If certain claims are to be believed, it would seem that science is taking humanity to the brink, if not of immortality, then at least of a life so long that we will have plenty of time to grow bored of it. After all, they say, we used to live for 40 years, and today we live twice as long. The factors of ageing are now infinitely better understood, so why not hope that scientific progress in the course of this century will lead to a similar or even more spectacular extension of longevity?
But there is an important distinction to be made between life expectancy and longevity. It is true that until 1800 the average life expectancy was less than 40 years, and today it is around 80. This doesn’t mean that in the past it was difficult to reach 50, but rather that infant mortality was very high and many young people died of hunger, war or disease, which reduced the average life expectancy. Longevity, on the other hand, is the limit that the human body can reach if no other obstacle prevents it. But what is the limit, does it exist, and can it be increased?
The person who has reached the oldest confirmed age was Jeanne Louise Calment of France, who died in 1997 at the age of 122. Since January 2023, the oldest verified living person has been Maria Branyas of Spain (born in San Francisco, California), who will be 116 this year. Since the mid-20th century, medicine and improvements in nutrition and quality of life have lengthened life in old age. But while the number of supercentenarians—people over 110—has increased exponentially, the age they reach has not, suggesting that longevity has not been significantly extended. For some, this figure suggests that we are close to the limit, around 115 years. Others put it as high as 120-150 years of age, while some argue that we don’t yet know the limit and that science has room for manoeuvre.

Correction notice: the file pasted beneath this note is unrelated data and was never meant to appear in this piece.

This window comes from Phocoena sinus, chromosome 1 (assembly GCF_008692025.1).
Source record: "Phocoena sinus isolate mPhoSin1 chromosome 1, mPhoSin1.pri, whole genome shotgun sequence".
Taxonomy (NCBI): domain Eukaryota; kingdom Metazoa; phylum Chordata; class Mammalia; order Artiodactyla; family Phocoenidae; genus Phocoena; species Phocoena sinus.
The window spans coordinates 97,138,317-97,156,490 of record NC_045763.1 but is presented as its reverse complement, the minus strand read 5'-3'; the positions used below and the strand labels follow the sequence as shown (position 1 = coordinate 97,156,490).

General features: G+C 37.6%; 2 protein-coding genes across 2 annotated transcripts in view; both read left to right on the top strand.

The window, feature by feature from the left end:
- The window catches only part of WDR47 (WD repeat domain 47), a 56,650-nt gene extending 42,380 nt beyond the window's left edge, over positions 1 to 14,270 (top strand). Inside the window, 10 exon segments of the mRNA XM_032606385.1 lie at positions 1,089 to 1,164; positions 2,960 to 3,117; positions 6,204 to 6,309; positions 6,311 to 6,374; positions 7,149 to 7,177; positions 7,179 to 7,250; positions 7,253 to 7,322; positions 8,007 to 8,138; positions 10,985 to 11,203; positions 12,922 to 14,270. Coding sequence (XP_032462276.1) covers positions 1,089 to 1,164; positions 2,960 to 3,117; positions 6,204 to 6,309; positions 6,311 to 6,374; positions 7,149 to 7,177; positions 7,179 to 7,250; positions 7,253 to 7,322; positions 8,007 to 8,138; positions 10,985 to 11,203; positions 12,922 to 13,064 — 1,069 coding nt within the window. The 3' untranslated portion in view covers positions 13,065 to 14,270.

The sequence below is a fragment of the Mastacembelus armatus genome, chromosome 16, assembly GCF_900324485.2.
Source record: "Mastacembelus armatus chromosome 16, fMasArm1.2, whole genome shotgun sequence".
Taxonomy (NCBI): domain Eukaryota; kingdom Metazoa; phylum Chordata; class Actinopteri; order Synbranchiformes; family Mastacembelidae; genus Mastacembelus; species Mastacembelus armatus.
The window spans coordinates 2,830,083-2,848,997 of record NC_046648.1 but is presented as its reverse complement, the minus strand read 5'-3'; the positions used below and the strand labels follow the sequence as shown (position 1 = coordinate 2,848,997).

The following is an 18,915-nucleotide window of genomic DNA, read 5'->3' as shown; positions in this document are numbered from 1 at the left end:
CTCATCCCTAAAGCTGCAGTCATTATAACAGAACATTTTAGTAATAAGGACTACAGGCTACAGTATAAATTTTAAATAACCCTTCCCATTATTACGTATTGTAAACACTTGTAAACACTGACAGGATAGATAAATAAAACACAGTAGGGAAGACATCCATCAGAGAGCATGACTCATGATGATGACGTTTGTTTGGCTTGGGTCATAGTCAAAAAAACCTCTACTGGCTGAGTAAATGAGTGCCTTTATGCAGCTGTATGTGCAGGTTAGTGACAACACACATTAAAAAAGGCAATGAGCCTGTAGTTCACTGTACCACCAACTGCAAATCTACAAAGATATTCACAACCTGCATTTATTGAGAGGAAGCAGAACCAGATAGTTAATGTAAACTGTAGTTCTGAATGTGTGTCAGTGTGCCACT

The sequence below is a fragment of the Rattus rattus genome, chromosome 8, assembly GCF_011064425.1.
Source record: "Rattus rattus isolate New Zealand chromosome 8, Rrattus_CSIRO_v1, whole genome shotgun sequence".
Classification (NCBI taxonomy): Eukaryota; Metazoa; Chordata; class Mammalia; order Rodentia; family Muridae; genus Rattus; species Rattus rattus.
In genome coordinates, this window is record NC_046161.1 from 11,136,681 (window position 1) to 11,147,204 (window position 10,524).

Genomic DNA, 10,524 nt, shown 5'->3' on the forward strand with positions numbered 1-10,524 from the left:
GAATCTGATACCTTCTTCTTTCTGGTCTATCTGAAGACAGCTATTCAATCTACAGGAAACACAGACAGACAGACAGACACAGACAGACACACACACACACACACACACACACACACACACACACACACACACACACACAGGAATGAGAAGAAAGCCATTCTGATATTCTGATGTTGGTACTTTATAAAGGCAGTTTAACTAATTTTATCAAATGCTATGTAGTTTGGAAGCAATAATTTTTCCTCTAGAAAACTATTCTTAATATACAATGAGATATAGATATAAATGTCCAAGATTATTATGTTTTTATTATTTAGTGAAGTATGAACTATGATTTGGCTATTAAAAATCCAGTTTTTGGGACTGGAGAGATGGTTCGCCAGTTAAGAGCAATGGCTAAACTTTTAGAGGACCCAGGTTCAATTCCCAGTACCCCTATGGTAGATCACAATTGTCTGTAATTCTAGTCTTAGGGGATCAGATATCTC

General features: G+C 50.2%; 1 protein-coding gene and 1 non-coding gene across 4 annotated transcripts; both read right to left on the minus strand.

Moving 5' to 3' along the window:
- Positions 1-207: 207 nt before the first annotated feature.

Living a thousand years
It is true that we know a lot more about ageing today. But do we know enough? Telomeres, the ends of chromosomes, play a central role in cellular senescence (ageing). And while scientists are working to counteract telomere shortening with age—a promising line of research—there are many other factors that may be limiting. Some studies suggest that although we can keep our brains younger for longer, neurodegenerative diseases are an evolutionary toll to pay for our highly developed brains.
Nevertheless, voices such as that of biomedical gerontologist Aubrey de Grey argue that we could live for a thousand years. His proposal, Strategies for Engineered Negligible Senescence (SENS), has been criticised by various experts for failing to have made any significant advances, and has even been labelled pseudoscience. But there is a proliferation of biotech companies dedicated to trying to extend human life, some of them backed by well-known tycoons. The debate goes on, and it would be a good sign if we lived to see it continue into the next century.